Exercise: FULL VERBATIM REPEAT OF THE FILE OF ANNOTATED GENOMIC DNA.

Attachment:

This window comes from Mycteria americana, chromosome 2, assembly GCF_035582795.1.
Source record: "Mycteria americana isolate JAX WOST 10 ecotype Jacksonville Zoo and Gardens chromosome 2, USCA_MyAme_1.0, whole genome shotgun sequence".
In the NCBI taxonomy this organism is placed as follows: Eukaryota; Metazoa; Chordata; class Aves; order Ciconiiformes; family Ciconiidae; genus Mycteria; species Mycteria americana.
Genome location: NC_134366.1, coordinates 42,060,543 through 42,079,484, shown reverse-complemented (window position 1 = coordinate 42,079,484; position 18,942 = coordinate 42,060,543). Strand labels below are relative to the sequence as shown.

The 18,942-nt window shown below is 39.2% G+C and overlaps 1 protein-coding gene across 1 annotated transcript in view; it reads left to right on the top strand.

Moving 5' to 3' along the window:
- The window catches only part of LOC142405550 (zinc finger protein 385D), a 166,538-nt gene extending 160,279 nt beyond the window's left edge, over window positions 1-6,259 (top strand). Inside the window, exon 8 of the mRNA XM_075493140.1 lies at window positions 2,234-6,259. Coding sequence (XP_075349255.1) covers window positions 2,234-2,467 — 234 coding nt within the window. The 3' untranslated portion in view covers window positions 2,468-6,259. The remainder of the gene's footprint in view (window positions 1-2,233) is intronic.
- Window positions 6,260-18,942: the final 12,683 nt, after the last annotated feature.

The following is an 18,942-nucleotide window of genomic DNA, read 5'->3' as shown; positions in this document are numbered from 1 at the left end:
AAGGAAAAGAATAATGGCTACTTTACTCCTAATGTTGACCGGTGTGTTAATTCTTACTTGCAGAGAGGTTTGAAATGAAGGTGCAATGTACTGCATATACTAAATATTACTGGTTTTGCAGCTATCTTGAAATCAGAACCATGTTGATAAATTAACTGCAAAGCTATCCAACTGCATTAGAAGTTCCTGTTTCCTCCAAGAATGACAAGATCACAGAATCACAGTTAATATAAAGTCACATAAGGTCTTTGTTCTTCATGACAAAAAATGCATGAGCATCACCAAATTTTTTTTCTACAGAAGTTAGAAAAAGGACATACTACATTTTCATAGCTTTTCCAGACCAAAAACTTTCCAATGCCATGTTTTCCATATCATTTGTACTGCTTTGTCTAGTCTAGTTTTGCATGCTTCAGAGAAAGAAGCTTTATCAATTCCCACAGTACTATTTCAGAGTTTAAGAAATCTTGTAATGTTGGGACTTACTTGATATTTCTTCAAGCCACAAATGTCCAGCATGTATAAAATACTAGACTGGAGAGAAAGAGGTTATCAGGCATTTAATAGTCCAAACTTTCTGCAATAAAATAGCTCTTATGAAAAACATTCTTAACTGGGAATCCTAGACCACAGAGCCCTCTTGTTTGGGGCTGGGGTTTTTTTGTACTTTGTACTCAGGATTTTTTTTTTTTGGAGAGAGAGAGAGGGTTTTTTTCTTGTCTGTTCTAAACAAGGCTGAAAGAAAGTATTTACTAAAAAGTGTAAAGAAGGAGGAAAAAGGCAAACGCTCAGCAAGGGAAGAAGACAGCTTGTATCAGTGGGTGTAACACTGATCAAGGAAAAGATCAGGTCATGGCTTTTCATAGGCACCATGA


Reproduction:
This window comes from Mycteria americana, chromosome 2, assembly GCF_035582795.1.
Source record: "Mycteria americana isolate JAX WOST 10 ecotype Jacksonville Zoo and Gardens chromosome 2, USCA_MyAme_1.0, whole genome shotgun sequence".
In the NCBI taxonomy this organism is placed as follows: Eukaryota; Metazoa; Chordata; class Aves; order Ciconiiformes; family Ciconiidae; genus Mycteria; species Mycteria americana.
Genome location: NC_134366.1, coordinates 42,060,543 through 42,079,484, shown reverse-complemented (window position 1 = coordinate 42,079,484; position 18,942 = coordinate 42,060,543). Strand labels below are relative to the sequence as shown.

The 18,942-nt window shown below is 39.2% G+C and overlaps 1 protein-coding gene across 1 annotated transcript in view; it reads left to right on the top strand.

Moving 5' to 3' along the window:
- The window catches only part of LOC142405550 (zinc finger protein 385D), a 166,538-nt gene extending 160,279 nt beyond the window's left edge, over window positions 1-6,259 (top strand). Inside the window, exon 8 of the mRNA XM_075493140.1 lies at window positions 2,234-6,259. Coding sequence (XP_075349255.1) covers window positions 2,234-2,467 — 234 coding nt within the window. The 3' untranslated portion in view covers window positions 2,468-6,259. The remainder of the gene's footprint in view (window positions 1-2,233) is intronic.
- Window positions 6,260-18,942: the final 12,683 nt, after the last annotated feature.

The following is an 18,942-nucleotide window of genomic DNA, read 5'->3' as shown; positions in this document are numbered from 1 at the left end:
AAGGAAAAGAATAATGGCTACTTTACTCCTAATGTTGACCGGTGTGTTAATTCTTACTTGCAGAGAGGTTTGAAATGAAGGTGCAATGTACTGCATATACTAAATATTACTGGTTTTGCAGCTATCTTGAAATCAGAACCATGTTGATAAATTAACTGCAAAGCTATCCAACTGCATTAGAAGTTCCTGTTTCCTCCAAGAATGACAAGATCACAGAATCACAGTTAATATAAAGTCACATAAGGTCTTTGTTCTTCATGACAAAAAATGCATGAGCATCACCAAATTTTTTTTCTACAGAAGTTAGAAAAAGGACATACTACATTTTCATAGCTTTTCCAGACCAAAAACTTTCCAATGCCATGTTTTCCATATCATTTGTACTGCTTTGTCTAGTCTAGTTTTGCATGCTTCAGAGAAAGAAGCTTTATCAATTCCCACAGTACTATTTCAGAGTTTAAGAAATCTTGTAATGTTGGGACTTACTTGATATTTCTTCAAGCCACAAATGTCCAGCATGTATAAAATACTAGACTGGAGAGAAAGAGGTTATCAGGCATTTAATAGTCCAAACTTTCTGCAATAAAATAGCTCTTATGAAAAACATTCTTAACTGGGAATCCTAGACCACAGAGCCCTCTTGTTTGGGGCTGGGGTTTTTTTGTACTTTGTACTCAGGATTTTTTTTTTTTGGAGAGAGAGAGAGGGTTTTTTTCTTGTCTGTTCTAAACAAGGCTGAAAGAAAGTATTTACTAAAAAGTGTAAAGAAGGAGGAAAAAGGCAAACGCTCAGCAAGGGAAGAAGACAGCTTGTATCAGTGGGTGTAACACTGATCAAGGAAAAGATCAGGTCATGGCTTTTCATAGGCACCATGA